Friday, February 12, 2010

Love and Law Enforcement

For four years we have been developing the collection of the National Law Enforcement Museum. One would think that, given the nature of policing, the bulk of what will be in the Museum’s collection is of a serious nature: uniforms, equipment and other tools of the trade, photographs of officers doing their work, items related to bad guys, materials to help us live safer lives, and so on. Indeed, of the over 8,000 items in the collection, the majority of the objects in our collection do represent the serious side of policing. But it’s February, and it’s almost the end of winter. Valentine’s Day is the 14th, and almost everyone’s attention turns to Cupid.

We have acquired two valentines that relate to policing—and I’m happy to share those with you.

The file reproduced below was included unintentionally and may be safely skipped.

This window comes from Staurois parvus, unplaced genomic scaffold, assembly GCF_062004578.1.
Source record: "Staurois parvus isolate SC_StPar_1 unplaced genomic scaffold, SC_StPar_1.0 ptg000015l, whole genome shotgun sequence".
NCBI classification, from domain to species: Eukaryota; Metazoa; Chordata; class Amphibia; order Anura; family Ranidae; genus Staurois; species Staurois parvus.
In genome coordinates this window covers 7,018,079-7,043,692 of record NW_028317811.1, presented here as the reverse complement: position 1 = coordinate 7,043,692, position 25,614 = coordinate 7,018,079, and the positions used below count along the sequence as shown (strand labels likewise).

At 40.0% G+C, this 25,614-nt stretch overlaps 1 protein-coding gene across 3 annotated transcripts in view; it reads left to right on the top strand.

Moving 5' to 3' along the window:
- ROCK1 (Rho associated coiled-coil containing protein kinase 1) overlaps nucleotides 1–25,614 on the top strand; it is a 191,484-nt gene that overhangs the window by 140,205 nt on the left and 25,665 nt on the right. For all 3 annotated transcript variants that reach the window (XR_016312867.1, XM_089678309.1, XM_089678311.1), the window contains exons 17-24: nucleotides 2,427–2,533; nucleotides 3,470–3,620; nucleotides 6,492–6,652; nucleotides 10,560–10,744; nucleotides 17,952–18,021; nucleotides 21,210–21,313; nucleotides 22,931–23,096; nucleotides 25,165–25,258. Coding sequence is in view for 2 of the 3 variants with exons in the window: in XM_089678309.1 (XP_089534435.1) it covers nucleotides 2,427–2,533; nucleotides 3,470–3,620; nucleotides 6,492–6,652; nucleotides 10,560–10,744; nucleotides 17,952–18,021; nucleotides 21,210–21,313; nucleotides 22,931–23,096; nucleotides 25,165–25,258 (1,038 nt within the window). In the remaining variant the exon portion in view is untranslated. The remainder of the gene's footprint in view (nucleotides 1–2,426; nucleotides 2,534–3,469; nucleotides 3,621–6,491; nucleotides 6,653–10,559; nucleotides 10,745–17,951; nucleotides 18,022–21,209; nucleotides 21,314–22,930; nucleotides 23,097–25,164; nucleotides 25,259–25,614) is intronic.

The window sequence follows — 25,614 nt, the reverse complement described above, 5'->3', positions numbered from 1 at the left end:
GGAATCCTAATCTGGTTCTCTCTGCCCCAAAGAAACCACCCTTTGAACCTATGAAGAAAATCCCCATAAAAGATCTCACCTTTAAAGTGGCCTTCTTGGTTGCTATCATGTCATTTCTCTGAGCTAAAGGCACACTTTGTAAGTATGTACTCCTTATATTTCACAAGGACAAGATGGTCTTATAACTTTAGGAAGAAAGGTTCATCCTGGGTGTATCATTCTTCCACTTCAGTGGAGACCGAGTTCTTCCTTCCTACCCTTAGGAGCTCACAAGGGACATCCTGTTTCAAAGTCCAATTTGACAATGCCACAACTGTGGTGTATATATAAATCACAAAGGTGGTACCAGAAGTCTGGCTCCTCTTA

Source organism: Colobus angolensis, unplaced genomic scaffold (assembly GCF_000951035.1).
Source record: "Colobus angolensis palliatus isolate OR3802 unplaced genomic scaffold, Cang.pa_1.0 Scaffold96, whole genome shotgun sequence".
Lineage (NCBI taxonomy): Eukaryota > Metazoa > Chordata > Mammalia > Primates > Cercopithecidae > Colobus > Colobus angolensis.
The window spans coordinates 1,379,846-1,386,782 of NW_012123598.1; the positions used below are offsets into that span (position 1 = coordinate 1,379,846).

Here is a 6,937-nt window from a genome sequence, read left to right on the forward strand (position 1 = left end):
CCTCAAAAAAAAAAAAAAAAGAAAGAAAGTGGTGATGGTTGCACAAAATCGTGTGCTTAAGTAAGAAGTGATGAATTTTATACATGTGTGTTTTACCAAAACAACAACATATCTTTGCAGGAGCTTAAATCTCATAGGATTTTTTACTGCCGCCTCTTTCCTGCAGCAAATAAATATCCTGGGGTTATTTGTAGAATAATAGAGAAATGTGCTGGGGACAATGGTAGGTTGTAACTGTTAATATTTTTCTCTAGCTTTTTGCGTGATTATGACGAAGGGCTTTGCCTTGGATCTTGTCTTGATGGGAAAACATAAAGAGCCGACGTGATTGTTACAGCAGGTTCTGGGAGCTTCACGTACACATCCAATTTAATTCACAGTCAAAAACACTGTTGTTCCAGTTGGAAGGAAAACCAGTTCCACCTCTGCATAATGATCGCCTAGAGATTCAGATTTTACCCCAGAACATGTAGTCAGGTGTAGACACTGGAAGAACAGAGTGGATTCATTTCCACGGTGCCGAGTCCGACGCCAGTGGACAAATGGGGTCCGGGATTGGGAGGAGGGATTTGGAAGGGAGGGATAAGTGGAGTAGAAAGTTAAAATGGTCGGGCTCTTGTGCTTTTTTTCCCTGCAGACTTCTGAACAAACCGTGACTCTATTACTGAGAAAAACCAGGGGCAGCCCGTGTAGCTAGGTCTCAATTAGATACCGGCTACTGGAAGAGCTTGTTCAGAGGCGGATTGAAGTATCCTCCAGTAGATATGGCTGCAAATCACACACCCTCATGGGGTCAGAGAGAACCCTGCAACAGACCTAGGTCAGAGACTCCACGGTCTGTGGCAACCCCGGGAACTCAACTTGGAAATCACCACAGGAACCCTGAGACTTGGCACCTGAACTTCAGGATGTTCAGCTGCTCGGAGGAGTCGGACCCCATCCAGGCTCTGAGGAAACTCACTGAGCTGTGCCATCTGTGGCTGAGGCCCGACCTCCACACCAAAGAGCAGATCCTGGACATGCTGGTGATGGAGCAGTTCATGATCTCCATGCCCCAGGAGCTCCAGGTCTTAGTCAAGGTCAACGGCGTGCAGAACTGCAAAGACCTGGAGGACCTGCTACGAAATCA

What is interesting to me—and I’ve certainly not made a study of valentines, is that they both pun on “please” and “police.”

The first is a mechanical valentine—the clown rotates back and forth, and asks the recipient to “Be my valentine! and ‘poleece’ stop juggling my heart around.” We believe it’s from the middle of the last century (ca. 1940s-50s). It’s signed on the back “To Betty / From / Mum and Dad / with love.”

Police valentine, ca. 1940-1950. 2006.268.1. Collection of the NLEM, Washington, DC.

Police valentine, ca. 1940-1950. 2006.268.1. Collection of the NLEM, Washington, DC.

The second, also believed to be from ca. 1940s-50s, states “Come ahead and ‘police’ be my valentine.”

Police valentine, ca. 1940-1950. R0814. Received by the NLEM, Washington, DC.

If you have any information on these valentines or have thoughts to share about the connection between law enforcement and valentines, we would be delighted to hear from you.

Happy Valentine’s Day!


  1. Why is that scond valentine upside down?

  2. Thanks for asking! It's the way it was printed! If you fold the left side back and down, then bring it toward you like closing a book, it will overlap the second page.

  3. We've now fixed the images to better show both halves of the valentine. Hope that's less confusing!